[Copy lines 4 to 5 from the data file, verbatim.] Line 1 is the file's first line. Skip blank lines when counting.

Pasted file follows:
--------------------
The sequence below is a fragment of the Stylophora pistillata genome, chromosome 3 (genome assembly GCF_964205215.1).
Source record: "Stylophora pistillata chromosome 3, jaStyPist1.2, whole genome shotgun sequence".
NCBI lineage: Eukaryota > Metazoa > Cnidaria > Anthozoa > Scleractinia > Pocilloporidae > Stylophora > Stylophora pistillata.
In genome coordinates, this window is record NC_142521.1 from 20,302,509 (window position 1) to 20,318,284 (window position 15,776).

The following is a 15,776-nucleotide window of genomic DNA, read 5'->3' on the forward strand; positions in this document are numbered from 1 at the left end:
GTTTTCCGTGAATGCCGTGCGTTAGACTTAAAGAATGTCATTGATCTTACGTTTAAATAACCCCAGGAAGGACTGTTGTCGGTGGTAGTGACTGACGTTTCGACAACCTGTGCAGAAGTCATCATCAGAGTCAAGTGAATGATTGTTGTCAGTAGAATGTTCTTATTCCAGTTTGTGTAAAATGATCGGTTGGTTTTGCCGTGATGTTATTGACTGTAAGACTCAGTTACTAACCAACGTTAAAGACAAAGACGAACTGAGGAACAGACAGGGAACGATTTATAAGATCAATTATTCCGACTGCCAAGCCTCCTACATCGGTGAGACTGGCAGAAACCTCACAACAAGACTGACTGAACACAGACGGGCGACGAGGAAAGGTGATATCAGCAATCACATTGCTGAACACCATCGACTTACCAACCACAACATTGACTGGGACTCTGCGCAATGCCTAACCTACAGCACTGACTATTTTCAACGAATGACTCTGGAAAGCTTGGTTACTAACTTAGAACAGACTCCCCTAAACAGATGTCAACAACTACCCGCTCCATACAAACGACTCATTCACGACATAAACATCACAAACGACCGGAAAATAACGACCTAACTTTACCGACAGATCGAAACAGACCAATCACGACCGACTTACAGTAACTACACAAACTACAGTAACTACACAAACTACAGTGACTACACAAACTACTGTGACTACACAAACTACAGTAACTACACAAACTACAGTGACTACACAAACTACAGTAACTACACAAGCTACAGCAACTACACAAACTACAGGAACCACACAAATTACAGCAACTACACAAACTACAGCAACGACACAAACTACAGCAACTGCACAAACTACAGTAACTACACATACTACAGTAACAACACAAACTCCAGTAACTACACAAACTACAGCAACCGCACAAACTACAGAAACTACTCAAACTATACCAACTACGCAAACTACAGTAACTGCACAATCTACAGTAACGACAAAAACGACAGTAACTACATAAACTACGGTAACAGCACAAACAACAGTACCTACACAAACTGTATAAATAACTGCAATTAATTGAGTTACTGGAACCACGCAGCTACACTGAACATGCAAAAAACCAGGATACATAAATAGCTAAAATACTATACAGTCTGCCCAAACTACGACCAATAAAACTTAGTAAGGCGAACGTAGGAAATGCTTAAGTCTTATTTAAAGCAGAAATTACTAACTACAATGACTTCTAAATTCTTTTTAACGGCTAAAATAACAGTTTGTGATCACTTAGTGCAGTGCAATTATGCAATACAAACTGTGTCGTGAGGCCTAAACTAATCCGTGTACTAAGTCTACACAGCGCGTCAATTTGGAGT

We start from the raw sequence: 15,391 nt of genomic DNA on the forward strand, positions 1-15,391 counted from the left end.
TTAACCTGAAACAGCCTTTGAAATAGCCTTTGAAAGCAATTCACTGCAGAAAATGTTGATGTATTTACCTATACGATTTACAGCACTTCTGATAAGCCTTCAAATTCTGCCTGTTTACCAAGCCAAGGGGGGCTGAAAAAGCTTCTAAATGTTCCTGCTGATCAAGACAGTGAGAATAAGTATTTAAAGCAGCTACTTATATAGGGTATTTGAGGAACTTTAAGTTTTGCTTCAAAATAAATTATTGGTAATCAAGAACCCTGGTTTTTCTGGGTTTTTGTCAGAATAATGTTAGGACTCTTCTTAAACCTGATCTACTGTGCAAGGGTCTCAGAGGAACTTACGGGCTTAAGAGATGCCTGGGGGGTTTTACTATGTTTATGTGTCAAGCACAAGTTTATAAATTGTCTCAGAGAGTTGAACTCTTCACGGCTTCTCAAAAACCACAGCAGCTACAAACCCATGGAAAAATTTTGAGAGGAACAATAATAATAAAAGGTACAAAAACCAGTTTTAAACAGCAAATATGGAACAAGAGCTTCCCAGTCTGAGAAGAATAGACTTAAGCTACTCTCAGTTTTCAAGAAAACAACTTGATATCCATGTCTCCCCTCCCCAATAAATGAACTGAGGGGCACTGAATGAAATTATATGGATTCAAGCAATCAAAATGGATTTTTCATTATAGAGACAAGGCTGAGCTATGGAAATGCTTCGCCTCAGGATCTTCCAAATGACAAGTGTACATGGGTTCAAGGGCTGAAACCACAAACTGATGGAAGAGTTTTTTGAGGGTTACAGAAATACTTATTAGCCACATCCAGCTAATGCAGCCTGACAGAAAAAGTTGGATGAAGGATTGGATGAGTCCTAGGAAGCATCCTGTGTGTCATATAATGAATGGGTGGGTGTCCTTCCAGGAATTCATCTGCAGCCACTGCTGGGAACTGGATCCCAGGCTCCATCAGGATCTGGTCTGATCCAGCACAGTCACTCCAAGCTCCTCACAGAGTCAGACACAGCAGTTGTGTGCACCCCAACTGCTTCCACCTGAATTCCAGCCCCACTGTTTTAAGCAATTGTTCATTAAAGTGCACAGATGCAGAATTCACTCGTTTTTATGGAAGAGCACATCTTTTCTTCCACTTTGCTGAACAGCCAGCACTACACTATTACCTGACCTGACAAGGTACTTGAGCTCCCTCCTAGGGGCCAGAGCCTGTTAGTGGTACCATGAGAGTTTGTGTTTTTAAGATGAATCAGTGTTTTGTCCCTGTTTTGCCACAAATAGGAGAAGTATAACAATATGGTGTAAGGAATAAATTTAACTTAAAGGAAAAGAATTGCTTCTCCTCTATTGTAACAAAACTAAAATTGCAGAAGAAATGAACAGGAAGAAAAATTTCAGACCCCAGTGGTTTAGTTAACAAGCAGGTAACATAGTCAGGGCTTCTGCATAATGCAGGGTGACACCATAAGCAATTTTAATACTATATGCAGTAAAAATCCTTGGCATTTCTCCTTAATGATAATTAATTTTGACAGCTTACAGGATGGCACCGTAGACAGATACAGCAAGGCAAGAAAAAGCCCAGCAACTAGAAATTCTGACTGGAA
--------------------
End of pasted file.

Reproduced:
In genome coordinates, this window is record NC_142521.1 from 20,302,509 (window position 1) to 20,318,284 (window position 15,776).

The following is a 15,776-nucleotide window of genomic DNA, read 5'->3' on the forward strand; positions in this document are numbered from 1 at the left end: